Anytime you’re going to build
multiple units and especially
when they share identical parts,
it’s a good idea to build a prototype early in the process. No
matter how carefully you’ve
planned, it’s easy to miss some
One detail often missed is
how the pieces overlap one
another. In our case, we wanted
the sides to overlap the top and
the bottom of each cabinet to
hide the veneer layers of the top
(lid) and the bottom (floor).
Because of this overlap, the tops
and bottoms needed to be 1-1/2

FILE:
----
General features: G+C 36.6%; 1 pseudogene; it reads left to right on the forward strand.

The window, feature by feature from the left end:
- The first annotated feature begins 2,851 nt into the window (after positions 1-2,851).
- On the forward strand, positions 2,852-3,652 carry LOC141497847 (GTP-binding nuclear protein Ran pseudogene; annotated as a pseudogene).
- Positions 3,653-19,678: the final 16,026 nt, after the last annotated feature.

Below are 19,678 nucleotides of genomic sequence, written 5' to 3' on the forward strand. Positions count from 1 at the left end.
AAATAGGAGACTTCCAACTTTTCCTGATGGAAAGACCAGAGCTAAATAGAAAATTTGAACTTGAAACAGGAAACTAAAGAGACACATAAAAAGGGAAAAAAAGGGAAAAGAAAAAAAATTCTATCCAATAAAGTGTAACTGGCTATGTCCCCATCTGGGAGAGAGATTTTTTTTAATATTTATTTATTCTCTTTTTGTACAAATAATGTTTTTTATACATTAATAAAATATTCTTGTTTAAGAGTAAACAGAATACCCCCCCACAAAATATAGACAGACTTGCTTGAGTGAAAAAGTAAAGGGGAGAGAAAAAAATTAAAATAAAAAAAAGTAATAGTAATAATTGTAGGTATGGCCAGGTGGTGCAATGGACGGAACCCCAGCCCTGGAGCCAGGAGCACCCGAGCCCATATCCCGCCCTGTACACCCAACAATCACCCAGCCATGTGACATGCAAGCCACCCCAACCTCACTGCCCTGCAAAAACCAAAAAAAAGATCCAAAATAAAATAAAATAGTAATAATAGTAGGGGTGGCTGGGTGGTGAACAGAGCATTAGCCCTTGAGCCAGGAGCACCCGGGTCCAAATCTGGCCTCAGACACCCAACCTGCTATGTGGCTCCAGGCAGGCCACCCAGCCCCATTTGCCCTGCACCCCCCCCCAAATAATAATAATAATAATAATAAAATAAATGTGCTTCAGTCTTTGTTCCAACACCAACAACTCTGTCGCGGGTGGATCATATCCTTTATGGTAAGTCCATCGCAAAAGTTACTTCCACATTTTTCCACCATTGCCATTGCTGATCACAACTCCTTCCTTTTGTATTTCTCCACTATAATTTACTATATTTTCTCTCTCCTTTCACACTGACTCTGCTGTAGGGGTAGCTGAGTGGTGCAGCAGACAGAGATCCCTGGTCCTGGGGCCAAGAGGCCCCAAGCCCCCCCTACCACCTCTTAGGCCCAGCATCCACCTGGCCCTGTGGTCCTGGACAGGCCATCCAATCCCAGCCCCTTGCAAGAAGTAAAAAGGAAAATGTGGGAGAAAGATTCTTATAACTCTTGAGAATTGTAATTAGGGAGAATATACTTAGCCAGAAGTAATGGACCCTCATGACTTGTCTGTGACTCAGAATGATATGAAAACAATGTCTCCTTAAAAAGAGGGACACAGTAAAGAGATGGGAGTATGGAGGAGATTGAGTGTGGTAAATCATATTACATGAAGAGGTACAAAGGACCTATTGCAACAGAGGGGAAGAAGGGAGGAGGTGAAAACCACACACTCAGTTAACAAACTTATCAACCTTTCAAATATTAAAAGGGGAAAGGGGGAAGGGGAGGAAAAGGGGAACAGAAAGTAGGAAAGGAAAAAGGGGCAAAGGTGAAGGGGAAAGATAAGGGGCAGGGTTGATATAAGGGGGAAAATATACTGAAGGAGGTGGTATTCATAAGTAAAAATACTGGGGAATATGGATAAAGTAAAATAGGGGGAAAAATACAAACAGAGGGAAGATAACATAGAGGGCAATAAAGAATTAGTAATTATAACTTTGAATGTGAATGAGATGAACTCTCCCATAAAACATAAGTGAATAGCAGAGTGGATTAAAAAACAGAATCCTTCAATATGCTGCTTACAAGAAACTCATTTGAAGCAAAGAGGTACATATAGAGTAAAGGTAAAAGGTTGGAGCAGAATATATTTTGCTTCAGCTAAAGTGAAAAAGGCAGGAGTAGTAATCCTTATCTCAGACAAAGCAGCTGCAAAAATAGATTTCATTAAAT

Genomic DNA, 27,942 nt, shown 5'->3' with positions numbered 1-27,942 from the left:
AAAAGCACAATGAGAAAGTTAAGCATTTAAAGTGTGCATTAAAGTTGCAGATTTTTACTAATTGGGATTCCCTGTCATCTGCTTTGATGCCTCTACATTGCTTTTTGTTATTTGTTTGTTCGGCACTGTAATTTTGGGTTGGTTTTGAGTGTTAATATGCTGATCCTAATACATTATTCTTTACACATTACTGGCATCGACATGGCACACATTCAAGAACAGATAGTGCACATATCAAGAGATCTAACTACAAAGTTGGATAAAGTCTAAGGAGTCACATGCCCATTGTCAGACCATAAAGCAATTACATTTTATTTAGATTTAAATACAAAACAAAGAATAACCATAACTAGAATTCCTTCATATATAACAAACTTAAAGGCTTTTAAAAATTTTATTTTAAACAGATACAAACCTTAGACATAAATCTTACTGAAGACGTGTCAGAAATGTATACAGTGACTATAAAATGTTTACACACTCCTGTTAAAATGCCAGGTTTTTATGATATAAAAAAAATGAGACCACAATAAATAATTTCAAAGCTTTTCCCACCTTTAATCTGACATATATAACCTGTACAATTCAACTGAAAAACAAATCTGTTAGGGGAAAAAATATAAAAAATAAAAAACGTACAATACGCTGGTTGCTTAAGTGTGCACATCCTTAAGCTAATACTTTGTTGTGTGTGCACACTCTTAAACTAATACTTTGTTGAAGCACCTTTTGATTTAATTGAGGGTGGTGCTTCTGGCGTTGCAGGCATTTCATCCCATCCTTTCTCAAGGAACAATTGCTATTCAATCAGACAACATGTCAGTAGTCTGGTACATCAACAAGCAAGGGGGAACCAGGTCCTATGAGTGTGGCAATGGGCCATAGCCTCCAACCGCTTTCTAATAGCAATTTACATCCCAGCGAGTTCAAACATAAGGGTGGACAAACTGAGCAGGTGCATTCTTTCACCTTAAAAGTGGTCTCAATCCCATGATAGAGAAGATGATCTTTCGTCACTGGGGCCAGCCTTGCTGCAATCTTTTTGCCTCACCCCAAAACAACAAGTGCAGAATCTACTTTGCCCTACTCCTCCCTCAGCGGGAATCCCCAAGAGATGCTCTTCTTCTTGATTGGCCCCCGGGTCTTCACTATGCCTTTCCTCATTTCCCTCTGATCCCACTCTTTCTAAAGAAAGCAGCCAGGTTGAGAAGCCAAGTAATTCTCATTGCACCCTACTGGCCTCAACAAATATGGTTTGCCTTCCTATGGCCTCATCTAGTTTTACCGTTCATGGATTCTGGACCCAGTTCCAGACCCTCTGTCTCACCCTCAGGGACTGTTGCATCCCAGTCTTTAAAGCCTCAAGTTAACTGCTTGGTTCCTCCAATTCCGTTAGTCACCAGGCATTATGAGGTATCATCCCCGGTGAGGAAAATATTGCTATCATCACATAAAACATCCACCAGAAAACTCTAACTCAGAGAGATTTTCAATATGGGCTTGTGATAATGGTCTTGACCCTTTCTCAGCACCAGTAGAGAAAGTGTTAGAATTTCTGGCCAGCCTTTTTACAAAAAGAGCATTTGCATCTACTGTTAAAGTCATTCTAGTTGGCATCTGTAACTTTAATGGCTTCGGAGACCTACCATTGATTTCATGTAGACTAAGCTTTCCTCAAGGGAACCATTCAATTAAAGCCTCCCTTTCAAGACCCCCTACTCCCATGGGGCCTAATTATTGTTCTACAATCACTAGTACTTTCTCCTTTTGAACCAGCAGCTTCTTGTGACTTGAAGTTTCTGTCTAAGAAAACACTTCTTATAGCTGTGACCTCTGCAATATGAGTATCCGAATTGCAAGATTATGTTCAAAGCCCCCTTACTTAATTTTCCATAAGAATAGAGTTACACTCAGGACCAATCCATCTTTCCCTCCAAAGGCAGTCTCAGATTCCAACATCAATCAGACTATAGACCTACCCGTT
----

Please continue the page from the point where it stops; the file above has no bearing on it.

inches shorter than the overall
width of the cabinets.
Additionally, we wanted our
cabinet backs to fit inside the
box that made up the sides, the
top and the bottom for the same
veneer-hiding reason. This means
Most of the cuts for this project
will be made on the table saw.
Taking a 16” rip from a sheet
of plywood leaves the 32” back
panels needed for the cabinets.
A depth gauge makes holes for
the shelf pegs while preventing
the bit from going through the